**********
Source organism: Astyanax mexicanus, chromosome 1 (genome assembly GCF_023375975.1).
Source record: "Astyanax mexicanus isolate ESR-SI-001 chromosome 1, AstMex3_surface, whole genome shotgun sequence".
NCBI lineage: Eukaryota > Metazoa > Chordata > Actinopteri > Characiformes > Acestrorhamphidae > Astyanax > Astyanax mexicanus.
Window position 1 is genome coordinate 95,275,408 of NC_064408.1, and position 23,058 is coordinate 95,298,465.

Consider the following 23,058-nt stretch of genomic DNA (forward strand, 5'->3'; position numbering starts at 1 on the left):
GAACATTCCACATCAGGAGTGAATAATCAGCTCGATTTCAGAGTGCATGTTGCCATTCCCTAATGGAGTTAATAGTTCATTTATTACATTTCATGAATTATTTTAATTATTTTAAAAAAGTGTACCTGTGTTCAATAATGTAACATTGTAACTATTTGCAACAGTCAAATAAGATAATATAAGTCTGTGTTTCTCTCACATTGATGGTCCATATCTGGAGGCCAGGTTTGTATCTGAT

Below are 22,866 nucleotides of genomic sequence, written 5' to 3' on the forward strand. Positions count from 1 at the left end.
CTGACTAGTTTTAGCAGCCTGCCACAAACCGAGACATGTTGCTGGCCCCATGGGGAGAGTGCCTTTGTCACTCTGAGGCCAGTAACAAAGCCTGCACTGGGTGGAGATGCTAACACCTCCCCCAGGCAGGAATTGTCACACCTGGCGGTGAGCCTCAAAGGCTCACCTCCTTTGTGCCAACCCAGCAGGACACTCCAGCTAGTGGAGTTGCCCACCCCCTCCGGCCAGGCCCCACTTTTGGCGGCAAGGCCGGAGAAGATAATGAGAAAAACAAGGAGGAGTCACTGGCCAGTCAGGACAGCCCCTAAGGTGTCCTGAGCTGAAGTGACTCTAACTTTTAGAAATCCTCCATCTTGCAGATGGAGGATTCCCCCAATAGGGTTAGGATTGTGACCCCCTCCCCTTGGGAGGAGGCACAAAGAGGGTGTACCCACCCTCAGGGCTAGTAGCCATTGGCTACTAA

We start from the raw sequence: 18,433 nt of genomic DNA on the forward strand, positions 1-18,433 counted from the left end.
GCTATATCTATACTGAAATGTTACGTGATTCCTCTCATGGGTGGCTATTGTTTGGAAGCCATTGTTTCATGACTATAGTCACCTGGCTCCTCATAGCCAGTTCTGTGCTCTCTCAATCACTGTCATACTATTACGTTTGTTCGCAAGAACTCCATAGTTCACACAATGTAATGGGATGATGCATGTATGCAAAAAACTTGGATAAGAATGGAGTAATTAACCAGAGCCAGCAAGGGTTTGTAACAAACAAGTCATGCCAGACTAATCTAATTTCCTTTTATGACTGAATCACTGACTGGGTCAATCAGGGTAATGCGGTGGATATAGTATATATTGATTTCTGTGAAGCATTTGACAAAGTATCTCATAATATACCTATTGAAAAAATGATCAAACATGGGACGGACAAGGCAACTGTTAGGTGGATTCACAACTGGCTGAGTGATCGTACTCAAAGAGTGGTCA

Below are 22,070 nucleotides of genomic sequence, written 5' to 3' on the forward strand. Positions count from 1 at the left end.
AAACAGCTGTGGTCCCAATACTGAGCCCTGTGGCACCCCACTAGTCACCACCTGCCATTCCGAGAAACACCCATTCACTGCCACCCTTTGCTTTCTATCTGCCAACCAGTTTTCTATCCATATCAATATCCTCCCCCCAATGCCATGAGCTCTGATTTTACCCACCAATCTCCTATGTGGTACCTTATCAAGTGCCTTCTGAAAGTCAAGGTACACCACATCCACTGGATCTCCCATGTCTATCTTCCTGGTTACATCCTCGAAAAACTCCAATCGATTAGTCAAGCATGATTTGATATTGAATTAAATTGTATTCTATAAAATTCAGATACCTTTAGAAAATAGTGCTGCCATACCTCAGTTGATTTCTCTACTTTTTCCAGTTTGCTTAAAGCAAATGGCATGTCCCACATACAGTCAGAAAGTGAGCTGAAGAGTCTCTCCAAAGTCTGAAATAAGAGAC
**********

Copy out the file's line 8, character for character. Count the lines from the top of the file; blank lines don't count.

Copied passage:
CTGACTAGTTTTAGCAGCCTGCCACAAACCGAGACATGTTGCTGGCCCCATGGGGAGAGTGCCTTTGTCACTCTGAGGCCAGTAACAAAGCCTGCACTGGGTGGAGATGCTAACACCTCCCCCAGGCAGGAATTGTCACACCTGGCGGTGAGCCTCAAAGGCTCACCTCCTTTGTGCCAACCCAGCAGGACACTCCAGCTAGTGGAGTTGCCCACCCCCTCCGGCCAGGCCCCACTTTTGGCGGCAAGGCCGGAGAAGATAATGAGAAAAACAAGGAGGAGTCACTGGCCAGTCAGGACAGCCCCTAAGGTGTCCTGAGCTGAAGTGACTCTAACTTTTAGAAATCCTCCATCTTGCAGATGGAGGATTCCCCCAATAGGGTTAGGATTGTGACCCCCTCCCCTTGGGAGGAGGCACAAAGAGGGTGTACCCACCCTCAGGGCTAGTAGCCATTGGCTACTAA